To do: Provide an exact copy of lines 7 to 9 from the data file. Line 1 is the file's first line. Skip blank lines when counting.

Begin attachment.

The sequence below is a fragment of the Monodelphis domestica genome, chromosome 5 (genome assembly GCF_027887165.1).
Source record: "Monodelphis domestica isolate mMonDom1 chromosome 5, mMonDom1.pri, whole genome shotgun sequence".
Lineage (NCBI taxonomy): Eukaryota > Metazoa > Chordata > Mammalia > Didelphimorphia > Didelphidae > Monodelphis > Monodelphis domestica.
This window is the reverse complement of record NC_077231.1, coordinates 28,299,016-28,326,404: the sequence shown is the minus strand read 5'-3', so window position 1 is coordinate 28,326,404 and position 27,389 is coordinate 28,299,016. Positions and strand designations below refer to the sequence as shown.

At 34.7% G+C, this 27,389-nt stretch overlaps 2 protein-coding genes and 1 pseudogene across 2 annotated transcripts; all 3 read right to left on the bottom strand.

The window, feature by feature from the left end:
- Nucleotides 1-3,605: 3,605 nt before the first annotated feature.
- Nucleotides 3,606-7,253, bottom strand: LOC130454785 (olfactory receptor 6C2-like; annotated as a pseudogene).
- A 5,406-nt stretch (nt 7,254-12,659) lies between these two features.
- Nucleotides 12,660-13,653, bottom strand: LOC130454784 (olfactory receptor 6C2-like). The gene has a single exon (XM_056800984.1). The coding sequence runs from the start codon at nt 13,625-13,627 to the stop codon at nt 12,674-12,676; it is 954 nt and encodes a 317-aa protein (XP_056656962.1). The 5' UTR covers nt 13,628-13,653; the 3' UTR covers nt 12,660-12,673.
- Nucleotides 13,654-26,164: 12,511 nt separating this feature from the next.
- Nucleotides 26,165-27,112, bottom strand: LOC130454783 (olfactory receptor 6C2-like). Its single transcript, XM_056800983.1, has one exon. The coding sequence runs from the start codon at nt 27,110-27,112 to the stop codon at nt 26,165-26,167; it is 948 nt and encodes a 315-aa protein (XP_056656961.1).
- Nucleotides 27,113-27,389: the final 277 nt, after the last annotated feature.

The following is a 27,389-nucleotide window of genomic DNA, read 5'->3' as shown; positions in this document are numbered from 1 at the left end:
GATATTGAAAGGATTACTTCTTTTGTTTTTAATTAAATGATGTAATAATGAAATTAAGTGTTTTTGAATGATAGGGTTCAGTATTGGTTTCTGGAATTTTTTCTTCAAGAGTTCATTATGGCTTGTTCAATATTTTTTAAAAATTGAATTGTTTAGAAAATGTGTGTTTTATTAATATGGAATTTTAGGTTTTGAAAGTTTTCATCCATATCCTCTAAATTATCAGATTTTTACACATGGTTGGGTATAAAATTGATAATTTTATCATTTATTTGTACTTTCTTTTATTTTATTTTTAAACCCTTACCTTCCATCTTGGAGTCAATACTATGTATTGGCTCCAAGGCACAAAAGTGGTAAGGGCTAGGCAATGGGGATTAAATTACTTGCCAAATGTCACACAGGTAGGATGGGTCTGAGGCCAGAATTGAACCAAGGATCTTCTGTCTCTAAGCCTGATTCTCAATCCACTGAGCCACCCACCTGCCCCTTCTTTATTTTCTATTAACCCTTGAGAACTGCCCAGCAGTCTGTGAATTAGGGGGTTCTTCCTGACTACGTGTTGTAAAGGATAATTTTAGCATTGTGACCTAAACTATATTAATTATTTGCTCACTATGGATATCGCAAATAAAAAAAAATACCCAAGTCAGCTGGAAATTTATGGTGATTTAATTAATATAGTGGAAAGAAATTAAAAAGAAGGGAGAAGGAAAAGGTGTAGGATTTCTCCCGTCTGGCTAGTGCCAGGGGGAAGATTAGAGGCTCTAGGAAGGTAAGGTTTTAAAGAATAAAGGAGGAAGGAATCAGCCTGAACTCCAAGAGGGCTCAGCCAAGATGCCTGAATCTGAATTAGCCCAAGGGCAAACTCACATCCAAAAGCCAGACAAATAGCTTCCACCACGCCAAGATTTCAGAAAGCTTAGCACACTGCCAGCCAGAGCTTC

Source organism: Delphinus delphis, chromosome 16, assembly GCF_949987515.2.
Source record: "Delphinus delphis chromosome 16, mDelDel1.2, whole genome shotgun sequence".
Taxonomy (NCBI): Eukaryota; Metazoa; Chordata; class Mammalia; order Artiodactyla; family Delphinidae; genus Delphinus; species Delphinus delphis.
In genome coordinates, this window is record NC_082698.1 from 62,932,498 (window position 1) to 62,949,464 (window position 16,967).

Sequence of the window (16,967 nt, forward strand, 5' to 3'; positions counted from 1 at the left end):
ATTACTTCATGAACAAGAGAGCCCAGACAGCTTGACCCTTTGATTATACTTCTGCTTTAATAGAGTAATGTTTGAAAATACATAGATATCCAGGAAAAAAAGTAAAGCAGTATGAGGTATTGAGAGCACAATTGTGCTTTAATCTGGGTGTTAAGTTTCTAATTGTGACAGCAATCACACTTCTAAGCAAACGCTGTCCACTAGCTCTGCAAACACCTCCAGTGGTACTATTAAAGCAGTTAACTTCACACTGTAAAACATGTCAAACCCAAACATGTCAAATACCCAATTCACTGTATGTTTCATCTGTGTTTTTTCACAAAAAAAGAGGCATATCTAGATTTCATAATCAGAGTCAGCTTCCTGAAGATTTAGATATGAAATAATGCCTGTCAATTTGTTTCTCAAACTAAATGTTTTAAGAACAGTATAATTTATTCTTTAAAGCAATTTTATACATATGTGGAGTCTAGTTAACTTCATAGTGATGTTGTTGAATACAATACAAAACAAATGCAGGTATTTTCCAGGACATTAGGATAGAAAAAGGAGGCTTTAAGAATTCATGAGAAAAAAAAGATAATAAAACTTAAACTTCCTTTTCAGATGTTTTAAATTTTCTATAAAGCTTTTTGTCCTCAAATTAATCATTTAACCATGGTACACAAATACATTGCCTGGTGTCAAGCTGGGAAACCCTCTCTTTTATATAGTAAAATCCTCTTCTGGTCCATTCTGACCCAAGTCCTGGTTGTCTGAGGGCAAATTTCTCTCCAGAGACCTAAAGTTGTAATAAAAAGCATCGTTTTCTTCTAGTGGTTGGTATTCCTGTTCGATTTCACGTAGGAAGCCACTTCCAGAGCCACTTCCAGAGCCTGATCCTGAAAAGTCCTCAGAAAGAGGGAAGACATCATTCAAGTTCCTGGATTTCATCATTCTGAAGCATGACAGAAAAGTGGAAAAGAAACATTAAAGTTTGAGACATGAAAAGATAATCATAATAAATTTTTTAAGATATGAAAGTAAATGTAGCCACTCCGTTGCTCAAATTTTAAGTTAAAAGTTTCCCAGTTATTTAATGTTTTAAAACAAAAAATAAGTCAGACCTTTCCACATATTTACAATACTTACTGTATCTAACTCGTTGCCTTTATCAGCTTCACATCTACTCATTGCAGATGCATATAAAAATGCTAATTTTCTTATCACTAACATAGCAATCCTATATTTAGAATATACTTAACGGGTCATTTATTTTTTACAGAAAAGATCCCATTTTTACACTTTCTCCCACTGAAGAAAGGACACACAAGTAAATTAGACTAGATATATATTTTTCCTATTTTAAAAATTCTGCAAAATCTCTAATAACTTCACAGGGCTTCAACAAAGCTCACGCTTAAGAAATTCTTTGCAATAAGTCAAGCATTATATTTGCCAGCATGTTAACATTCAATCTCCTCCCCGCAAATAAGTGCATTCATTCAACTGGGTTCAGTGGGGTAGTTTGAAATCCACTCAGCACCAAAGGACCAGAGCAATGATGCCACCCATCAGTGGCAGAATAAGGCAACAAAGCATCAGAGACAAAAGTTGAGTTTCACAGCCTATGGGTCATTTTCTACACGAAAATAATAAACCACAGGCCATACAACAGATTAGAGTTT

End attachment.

- Nucleotides 1-3,605: 3,605 nt before the first annotated feature.
- Nucleotides 3,606-7,253, bottom strand: LOC130454785 (olfactory receptor 6C2-like; annotated as a pseudogene).
- A 5,406-nt stretch (nt 7,254-12,659) lies between these two features.